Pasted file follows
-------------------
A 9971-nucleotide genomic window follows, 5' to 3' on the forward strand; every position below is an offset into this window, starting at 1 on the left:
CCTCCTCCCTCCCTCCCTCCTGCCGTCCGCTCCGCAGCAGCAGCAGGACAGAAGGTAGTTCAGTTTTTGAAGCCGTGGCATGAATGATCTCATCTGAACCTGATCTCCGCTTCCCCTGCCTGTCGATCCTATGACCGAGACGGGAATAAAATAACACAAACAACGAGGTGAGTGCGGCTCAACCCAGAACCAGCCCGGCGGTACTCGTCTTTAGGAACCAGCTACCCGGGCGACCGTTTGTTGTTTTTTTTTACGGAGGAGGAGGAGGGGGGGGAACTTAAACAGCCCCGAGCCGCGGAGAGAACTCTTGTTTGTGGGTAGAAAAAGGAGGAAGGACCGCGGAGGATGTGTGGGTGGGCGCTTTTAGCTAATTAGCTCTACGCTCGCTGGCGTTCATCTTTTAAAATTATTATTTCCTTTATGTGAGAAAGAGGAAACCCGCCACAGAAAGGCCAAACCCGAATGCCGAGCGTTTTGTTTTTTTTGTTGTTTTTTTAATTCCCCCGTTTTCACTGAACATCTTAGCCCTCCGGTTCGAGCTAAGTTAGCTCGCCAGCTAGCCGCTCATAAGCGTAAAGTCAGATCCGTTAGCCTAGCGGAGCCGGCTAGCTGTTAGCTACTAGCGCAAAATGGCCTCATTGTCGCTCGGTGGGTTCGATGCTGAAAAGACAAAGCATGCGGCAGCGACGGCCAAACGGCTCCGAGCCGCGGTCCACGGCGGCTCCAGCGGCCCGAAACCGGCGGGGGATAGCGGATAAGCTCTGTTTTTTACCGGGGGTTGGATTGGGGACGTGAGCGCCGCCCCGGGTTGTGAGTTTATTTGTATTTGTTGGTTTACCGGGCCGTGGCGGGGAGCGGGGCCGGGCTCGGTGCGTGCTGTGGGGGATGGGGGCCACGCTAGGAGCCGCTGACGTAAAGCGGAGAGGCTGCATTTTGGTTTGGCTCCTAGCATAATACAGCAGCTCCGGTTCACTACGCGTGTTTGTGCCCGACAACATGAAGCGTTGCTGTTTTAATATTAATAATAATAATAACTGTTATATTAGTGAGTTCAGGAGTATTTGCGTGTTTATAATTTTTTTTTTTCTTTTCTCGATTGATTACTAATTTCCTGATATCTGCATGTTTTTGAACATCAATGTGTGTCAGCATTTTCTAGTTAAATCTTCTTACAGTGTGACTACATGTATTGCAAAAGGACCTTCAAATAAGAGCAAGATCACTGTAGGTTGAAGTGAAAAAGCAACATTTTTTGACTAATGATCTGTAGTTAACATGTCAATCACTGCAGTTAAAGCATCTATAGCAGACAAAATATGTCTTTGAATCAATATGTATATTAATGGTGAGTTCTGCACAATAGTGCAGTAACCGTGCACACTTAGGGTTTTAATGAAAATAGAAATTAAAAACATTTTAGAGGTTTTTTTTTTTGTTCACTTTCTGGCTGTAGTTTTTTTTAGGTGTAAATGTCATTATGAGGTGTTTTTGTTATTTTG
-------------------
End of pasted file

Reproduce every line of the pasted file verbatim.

A 9971-nucleotide genomic window follows, 5' to 3' on the forward strand; every position below is an offset into this window, starting at 1 on the left:
CCTCCTCCCTCCCTCCCTCCTGCCGTCCGCTCCGCAGCAGCAGCAGGACAGAAGGTAGTTCAGTTTTTGAAGCCGTGGCATGAATGATCTCATCTGAACCTGATCTCCGCTTCCCCTGCCTGTCGATCCTATGACCGAGACGGGAATAAAATAACACAAACAACGAGGTGAGTGCGGCTCAACCCAGAACCAGCCCGGCGGTACTCGTCTTTAGGAACCAGCTACCCGGGCGACCGTTTGTTGTTTTTTTTTACGGAGGAGGAGGAGGGGGGGGAACTTAAACAGCCCCGAGCCGCGGAGAGAACTCTTGTTTGTGGGTAGAAAAAGGAGGAAGGACCGCGGAGGATGTGTGGGTGGGCGCTTTTAGCTAATTAGCTCTACGCTCGCTGGCGTTCATCTTTTAAAATTATTATTTCCTTTATGTGAGAAAGAGGAAACCCGCCACAGAAAGGCCAAACCCGAATGCCGAGCGTTTTGTTTTTTTTGTTGTTTTTTTAATTCCCCCGTTTTCACTGAACATCTTAGCCCTCCGGTTCGAGCTAAGTTAGCTCGCCAGCTAGCCGCTCATAAGCGTAAAGTCAGATCCGTTAGCCTAGCGGAGCCGGCTAGCTGTTAGCTACTAGCGCAAAATGGCCTCATTGTCGCTCGGTGGGTTCGATGCTGAAAAGACAAAGCATGCGGCAGCGACGGCCAAACGGCTCCGAGCCGCGGTCCACGGCGGCTCCAGCGGCCCGAAACCGGCGGGGGATAGCGGATAAGCTCTGTTTTTTACCGGGGGTTGGATTGGGGACGTGAGCGCCGCCCCGGGTTGTGAGTTTATTTGTATTTGTTGGTTTACCGGGCCGTGGCGGGGAGCGGGGCCGGGCTCGGTGCGTGCTGTGGGGGATGGGGGCCACGCTAGGAGCCGCTGACGTAAAGCGGAGAGGCTGCATTTTGGTTTGGCTCCTAGCATAATACAGCAGCTCCGGTTCACTACGCGTGTTTGTGCCCGACAACATGAAGCGTTGCTGTTTTAATATTAATAATAATAATAACTGTTATATTAGTGAGTTCAGGAGTATTTGCGTGTTTATAATTTTTTTTTTTCTTTTCTCGATTGATTACTAATTTCCTGATATCTGCATGTTTTTGAACATCAATGTGTGTCAGCATTTTCTAGTTAAATCTTCTTACAGTGTGACTACATGTATTGCAAAAGGACCTTCAAATAAGAGCAAGATCACTGTAGGTTGAAGTGAAAAAGCAACATTTTTTGACTAATGATCTGTAGTTAACATGTCAATCACTGCAGTTAAAGCATCTATAGCAGACAAAATATGTCTTTGAATCAATATGTATATTAATGGTGAGTTCTGCACAATAGTGCAGTAACCGTGCACACTTAGGGTTTTAATGAAAATAGAAATTAAAAACATTTTAGAGGTTTTTTTTTTTGTTCACTTTCTGGCTGTAGTTTTTTTTAGGTGTAAATGTCATTATGAGGTGTTTTTGTTATTTTG